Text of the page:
Con: Suppliers and customers were having similar problems with tracking orders. Distributors began to “unbundle” their inventory management tools from components; offered the tools online; and charged a fee for their use. Fee-for-service never caught on in distribution, but inventory management tools are now widely sold by third-party vendors.

Privacy protection

Pro: Suppliers and distributors often provide preferred pricing to customers that buy in large volumes or are long-time valued business partners. This information is kept private for a number of competitive reasons. Anonymity is maintained online by identifying suppliers or customers by account numbers, user names or other confidential identifiers.

Con: Anonymity was taken advantage of by sellers that wanted to post inventory online. Fly-by-night operators could post inventory for sale; collect payment; and then just disappear. Others sold damaged or counterfeit goods that weren’t discovered until a customer tried to use them. “Buyer beware” became the mantra for many companies conducting e-commerce.


Pros: Before e-commerce, companies that wanted to sell in a foreign region maintained facilities in that region to fulfill an order or sale. E-commerce and overnight shipping enabled orders placed anywhere in the world to be fulfilled within a few days.

Cons: Component prices vary from region-to-region and tend to be lower in the Far East. Americas customers could view foreign pricing online and wanted to source from those regions even if the same parts were available domestically. Suppliers and distributors feared they’d have to reduce their prices to the lowest common denominator.

Leading-edge distributors have met these challenges without compromising customer requirements. E-commerce leader is a division of authorized global electronics distributor Arrow Electronics Inc. uses Arrow’s extensive database to trace the components it sells back to the original component manufacturer (OCM). Even if the devices listed for sale reside at a non-Arrow facility, verifies components are authentic before shipping them anywhere in the world.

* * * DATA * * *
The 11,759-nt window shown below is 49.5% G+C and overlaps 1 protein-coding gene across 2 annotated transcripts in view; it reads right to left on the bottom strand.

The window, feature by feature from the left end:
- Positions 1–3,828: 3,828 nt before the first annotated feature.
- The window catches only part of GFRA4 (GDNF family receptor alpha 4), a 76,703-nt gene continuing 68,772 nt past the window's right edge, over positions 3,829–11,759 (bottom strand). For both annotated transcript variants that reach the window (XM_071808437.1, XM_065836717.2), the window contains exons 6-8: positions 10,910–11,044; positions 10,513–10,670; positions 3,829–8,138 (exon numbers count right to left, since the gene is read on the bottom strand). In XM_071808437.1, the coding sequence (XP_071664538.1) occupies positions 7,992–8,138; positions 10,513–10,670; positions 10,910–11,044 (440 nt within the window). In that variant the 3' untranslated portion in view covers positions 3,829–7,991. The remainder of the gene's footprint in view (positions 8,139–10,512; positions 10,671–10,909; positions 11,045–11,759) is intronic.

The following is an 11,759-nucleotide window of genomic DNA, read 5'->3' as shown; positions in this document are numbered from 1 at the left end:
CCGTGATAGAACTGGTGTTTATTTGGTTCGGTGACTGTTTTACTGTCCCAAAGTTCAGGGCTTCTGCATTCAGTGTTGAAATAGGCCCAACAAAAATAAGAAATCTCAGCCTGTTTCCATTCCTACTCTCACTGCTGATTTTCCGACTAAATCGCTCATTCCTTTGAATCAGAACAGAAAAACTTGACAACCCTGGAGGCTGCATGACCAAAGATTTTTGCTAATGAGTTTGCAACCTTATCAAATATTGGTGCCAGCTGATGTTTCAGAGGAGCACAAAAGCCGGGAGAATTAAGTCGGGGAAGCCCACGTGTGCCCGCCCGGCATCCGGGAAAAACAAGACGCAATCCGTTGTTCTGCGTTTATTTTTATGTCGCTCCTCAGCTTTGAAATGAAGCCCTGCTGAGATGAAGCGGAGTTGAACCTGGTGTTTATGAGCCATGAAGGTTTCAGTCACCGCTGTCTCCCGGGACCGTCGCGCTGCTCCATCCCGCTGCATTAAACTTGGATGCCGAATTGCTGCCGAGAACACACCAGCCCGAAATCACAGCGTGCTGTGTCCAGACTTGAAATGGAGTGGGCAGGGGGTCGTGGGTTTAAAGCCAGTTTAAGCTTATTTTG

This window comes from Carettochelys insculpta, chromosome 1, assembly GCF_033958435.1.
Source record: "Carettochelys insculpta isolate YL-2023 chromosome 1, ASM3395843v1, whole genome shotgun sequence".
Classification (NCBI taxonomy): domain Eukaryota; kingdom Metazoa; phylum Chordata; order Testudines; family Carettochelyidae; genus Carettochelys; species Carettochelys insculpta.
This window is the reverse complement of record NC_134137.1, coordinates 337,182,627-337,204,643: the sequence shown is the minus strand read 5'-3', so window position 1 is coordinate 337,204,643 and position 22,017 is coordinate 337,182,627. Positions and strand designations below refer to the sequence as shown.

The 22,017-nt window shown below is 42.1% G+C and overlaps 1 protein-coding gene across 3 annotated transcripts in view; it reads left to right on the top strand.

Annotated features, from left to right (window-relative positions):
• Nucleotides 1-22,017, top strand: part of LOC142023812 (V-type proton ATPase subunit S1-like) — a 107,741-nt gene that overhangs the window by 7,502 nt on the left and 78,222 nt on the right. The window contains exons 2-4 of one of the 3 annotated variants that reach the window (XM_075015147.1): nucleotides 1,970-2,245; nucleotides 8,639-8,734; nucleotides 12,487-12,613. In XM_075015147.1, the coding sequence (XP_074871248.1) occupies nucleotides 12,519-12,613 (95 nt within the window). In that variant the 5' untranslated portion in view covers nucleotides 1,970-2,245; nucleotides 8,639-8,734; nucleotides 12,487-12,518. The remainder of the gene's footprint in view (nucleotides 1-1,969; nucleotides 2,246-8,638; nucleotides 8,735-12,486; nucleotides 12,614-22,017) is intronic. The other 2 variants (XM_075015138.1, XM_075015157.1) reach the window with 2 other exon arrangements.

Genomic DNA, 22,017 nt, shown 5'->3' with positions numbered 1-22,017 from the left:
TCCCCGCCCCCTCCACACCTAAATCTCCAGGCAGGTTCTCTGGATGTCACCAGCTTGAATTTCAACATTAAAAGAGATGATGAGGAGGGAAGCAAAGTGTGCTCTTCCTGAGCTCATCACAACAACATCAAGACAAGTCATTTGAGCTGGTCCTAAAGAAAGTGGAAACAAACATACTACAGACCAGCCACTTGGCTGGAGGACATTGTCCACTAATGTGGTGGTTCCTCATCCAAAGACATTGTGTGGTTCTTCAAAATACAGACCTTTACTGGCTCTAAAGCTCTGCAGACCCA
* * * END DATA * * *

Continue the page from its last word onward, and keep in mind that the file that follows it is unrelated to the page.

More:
Some companies that post authorized inventory for sale prefer to remain private for competitive reasons. vets suppliers and their inventory to reduce the risk that substandard or counterfeit parts have entered the authorized supply chain. Buyers are at a very low risk of procuring sub-par components. also works with component sellers to set prices for their inventory. Prices are posted online and are non-negotiable. Only inventory that is available for immediate shipment is posted, and orders of any size can be transacted through

And, as it turns out, warehouses haven’t gone away. But the impact of e-commerce has had a different impact on retail (b2c) and industrial (b2b) distributors. In 2001, the National Association of Wholesalers published a report called Facing the Forces of Change: Future Scenarios for Wholesale Distribution. NOW asked distributors in the retail, contracting, industrial, MRO and OEM markets if they thought an online company with its own physical distribution capabilities would pose a major threat to wholesaler/ distributors by 2006. Only a small portion of retailers – 35 percent—felt threatened by online companies. A larger portion – 45 percent – of OEM distributors felt threatened., however, has had a significant impact on retail stores while many electronics distributors remain largely intact.

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Category: News Analysis

About the Author ()

Barbara Jorgensen is managing editor of Electronics Purchasing Strategies. She can be reached at